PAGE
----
Close this search box.

Conquering Vasculitis with Love

Ernesto exudes warmth. When I called him for the first time after exchanging a handful of emails, he greeted me like an old friend. He speaks easily of love and peace and has a spirit bent towards hope. It is this—his hopeful spirit—that has helped carry him through his vasculitis journey.

In August 2022, Ernesto thought he was having a stroke. His wife, Nancy, rushed him to the hospital where he waited in the emergency room for hours. He was in his early 60s, newly retired from 30 years of service as a firefighter, and had recently returned to Tucson, AZ, after nearly 40 years in San Francisco, CA. Hours after arriving at the hospital, Ernesto was discharged, the doctors dismissing his alarming symptoms as aspergillosis, an infection caused by mold. 

But the next day, it got worse. A relentless headache took over. He couldn’t walk straight. And his memory dropped: He recognized his family members but couldn’t remember their names. His wife rushed him to another hospital. This time, they diagnosed him with septic meningitis, discharged him, and referred him to another local hospital. He ended up staying in that hospital for five weeks, being subjected, he said, to “every test you can imagine.” 

By November, his mysterious symptoms finally had a clear diagnosis: vasculitis of the brain.


At times in the hospital, Ernesto felt foreign to himself. He remembers lying in bed, lost in uncertainty: What was happening to him? What was going to happen next? Throughout the night, he’d be awakened by nurses checking his vital signs or drawing blood. Some nights, he was plagued by wild hallucinations. He felt the heaviness of waiting for answers, like time stood still. 

By the end of his time in the hospital, he had to relearn to walk. He started by pacing his room, then the hallways. Eventually, the nurses would roll him outside in his wheelchair and let him practice walking outside the confines of the hospital’s walls. He remembers his final “test” before being discharged: after a seemingly endless walk around the hospital, he had to brush his teeth while balancing on one foot. He laughed retelling the story: “I thought, Who the heck brushes their teeth on one leg? But I nailed it!” 

Throughout his hospital stay, Ernesto was grateful for the presence and support of his family. “My better half, Nancy, was always there for me,” he said. She would communicate with his team of doctors and bring him homemade food. Ernesto, who’s a self-described foodie, wasn’t quite into the hospital cuisine. “You know what I’m talking about,” he said, laughing. His grown children, who still live in San Francisco, came to visit as often as they could. His son Michael and Michael’s fiancée Lindsey would bring him cappuccinos and fresh scones from his favorite cafe. Lindsey is a nurse at Stanford Hospital and was instrumental in getting him discharged from the hospital. His daughter Harmony would infuse his room with her positive energy and make him laugh. “She would sit with me by the window so I could look outside and talk.”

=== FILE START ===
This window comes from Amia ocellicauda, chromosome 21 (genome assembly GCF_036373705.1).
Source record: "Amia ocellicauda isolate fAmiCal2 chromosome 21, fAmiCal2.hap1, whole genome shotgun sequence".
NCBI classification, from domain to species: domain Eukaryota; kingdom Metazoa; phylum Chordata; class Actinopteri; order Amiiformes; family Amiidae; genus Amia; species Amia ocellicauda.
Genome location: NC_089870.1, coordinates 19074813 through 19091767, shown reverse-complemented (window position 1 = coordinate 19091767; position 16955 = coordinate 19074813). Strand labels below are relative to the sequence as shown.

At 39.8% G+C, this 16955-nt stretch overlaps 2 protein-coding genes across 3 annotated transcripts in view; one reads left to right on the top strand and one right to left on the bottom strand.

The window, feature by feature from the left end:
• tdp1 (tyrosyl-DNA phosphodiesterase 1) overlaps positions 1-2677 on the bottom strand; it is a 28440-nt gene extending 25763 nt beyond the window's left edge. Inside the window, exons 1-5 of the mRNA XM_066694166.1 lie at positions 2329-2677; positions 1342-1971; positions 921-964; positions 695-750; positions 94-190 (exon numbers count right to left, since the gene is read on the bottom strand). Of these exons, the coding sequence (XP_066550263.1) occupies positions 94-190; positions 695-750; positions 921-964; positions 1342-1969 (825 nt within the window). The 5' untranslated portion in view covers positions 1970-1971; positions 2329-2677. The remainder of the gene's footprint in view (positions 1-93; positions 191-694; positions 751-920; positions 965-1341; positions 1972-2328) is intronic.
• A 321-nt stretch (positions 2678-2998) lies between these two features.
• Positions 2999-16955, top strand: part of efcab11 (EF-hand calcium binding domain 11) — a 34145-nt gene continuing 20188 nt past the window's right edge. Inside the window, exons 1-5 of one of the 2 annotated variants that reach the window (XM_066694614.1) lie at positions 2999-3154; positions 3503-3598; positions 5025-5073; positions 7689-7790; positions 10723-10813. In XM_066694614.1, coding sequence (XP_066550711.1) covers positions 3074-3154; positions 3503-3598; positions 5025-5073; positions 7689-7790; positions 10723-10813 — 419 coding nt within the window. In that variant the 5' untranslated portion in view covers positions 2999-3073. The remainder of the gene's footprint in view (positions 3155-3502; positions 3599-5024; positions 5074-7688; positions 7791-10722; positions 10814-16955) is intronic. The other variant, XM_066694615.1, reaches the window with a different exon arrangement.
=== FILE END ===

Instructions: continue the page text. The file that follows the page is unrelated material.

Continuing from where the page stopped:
While he wouldn’t wish this experience upon anyone, he discovered how extensive and caring his support system truly is. “I could not have gone through this without them…I am truly grateful for these people who watch over me.”


The revelation Ernesto has had since his diagnosis is that vasculitis is not something to fight or deny; he must embrace it and continue to live the fullest life he can. “One of the first lessons that came to me,” he said, “is the need for my acceptance. I accept that my illness is rare and will likely remain with me for the rest of my life. I still don’t know what caused my vasculitis, but I have come to accept it.” 

In fact, in embracing his new normal, he has realized his own strength. “I have learned to persevere,” he said. “This may sound corny, but I am a warrior. And a true warrior conquers with love.” 


To carry him through the ups and downs of vasculitis, Ernesto relies on meditation, music, and affirmations. He listens to “just about everything, from R&B to blues, jazz, classical, and rock.” His go-to artists include Stevie Wonder, Jon Batiste, and Carlos Santana, especially his song “Love, Devotion & Surrender.” 

Every day, he repeats an intentional mantra: “My body already knows how to heal itself…I deserve this time to heal. My healing is already in progress.” 

He has seen the power of these practices in this daily life. “Not only do they get me through my illness,” he says, “but they help me get through life with peace of mind, compassion, and kindness.” 


Today, Ernesto moves through his life with hope: “I truly believe there is something or somebody or a higher power looking out for us. I have had many trials and tribulations throughout my life and I have never given up hope.” 

He continues to get busy living. This fall, he’ll travel back to the Bay Area for his son Michael’s wedding and he joyfully anticipates nourishing time spent with his daughter and her partner. “And just like today, tomorrow, and each day after,” he said, “I look forward to spending days with my Nancy.” 

“It ain’t easy,” he says about living with vasculitis. But he has found support and connection through the Vasculitis Foundation, and feels sustained by the love of his family. “Stay on the path,” he reminds fellow vasculitis warriors. And soldier on “with love.” 


Written by Ashley Asti